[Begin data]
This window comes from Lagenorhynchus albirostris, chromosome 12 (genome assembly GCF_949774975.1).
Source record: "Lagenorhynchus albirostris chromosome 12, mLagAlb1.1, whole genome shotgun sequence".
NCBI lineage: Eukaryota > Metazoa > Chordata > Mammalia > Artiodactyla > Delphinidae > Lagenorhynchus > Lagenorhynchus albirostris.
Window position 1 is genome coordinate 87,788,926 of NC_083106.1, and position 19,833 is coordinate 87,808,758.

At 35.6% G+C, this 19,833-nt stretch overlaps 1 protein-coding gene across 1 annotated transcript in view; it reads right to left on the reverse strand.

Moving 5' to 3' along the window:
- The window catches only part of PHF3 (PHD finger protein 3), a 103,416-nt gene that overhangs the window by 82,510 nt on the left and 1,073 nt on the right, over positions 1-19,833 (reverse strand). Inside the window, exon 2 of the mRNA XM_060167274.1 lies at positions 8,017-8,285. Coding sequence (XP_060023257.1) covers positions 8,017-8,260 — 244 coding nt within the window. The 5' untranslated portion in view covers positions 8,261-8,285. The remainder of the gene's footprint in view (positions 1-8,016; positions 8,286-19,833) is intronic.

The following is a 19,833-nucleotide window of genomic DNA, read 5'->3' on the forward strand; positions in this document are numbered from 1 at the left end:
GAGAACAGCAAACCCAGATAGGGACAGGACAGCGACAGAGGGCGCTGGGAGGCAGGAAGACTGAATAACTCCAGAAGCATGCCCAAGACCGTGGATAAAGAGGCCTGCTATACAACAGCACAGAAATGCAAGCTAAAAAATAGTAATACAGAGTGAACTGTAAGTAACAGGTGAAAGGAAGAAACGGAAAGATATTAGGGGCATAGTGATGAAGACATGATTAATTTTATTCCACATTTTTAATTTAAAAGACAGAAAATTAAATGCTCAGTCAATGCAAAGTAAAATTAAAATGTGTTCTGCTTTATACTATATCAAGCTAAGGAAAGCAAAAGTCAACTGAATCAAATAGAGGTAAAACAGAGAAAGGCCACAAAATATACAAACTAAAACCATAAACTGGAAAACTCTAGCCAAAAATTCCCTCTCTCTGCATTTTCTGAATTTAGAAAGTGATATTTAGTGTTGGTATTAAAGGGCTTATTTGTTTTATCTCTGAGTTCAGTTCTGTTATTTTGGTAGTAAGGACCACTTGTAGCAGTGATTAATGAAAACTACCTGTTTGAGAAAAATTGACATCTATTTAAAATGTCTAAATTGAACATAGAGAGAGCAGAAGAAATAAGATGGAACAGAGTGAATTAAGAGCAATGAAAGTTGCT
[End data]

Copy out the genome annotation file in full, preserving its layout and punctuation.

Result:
This window comes from Lagenorhynchus albirostris, chromosome 12 (genome assembly GCF_949774975.1).
Source record: "Lagenorhynchus albirostris chromosome 12, mLagAlb1.1, whole genome shotgun sequence".
NCBI lineage: Eukaryota > Metazoa > Chordata > Mammalia > Artiodactyla > Delphinidae > Lagenorhynchus > Lagenorhynchus albirostris.
Window position 1 is genome coordinate 87,788,926 of NC_083106.1, and position 19,833 is coordinate 87,808,758.

At 35.6% G+C, this 19,833-nt stretch overlaps 1 protein-coding gene across 1 annotated transcript in view; it reads right to left on the reverse strand.

Moving 5' to 3' along the window:
- The window catches only part of PHF3 (PHD finger protein 3), a 103,416-nt gene that overhangs the window by 82,510 nt on the left and 1,073 nt on the right, over positions 1-19,833 (reverse strand). Inside the window, exon 2 of the mRNA XM_060167274.1 lies at positions 8,017-8,285. Coding sequence (XP_060023257.1) covers positions 8,017-8,260 — 244 coding nt within the window. The 5' untranslated portion in view covers positions 8,261-8,285. The remainder of the gene's footprint in view (positions 1-8,016; positions 8,286-19,833) is intronic.

The following is a 19,833-nucleotide window of genomic DNA, read 5'->3' on the forward strand; positions in this document are numbered from 1 at the left end:
GAGAACAGCAAACCCAGATAGGGACAGGACAGCGACAGAGGGCGCTGGGAGGCAGGAAGACTGAATAACTCCAGAAGCATGCCCAAGACCGTGGATAAAGAGGCCTGCTATACAACAGCACAGAAATGCAAGCTAAAAAATAGTAATACAGAGTGAACTGTAAGTAACAGGTGAAAGGAAGAAACGGAAAGATATTAGGGGCATAGTGATGAAGACATGATTAATTTTATTCCACATTTTTAATTTAAAAGACAGAAAATTAAATGCTCAGTCAATGCAAAGTAAAATTAAAATGTGTTCTGCTTTATACTATATCAAGCTAAGGAAAGCAAAAGTCAACTGAATCAAATAGAGGTAAAACAGAGAAAGGCCACAAAATATACAAACTAAAACCATAAACTGGAAAACTCTAGCCAAAAATTCCCTCTCTCTGCATTTTCTGAATTTAGAAAGTGATATTTAGTGTTGGTATTAAAGGGCTTATTTGTTTTATCTCTGAGTTCAGTTCTGTTATTTTGGTAGTAAGGACCACTTGTAGCAGTGATTAATGAAAACTACCTGTTTGAGAAAAATTGACATCTATTTAAAATGTCTAAATTGAACATAGAGAGAGCAGAAGAAATAAGATGGAACAGAGTGAATTAAGAGCAATGAAAGTTGCT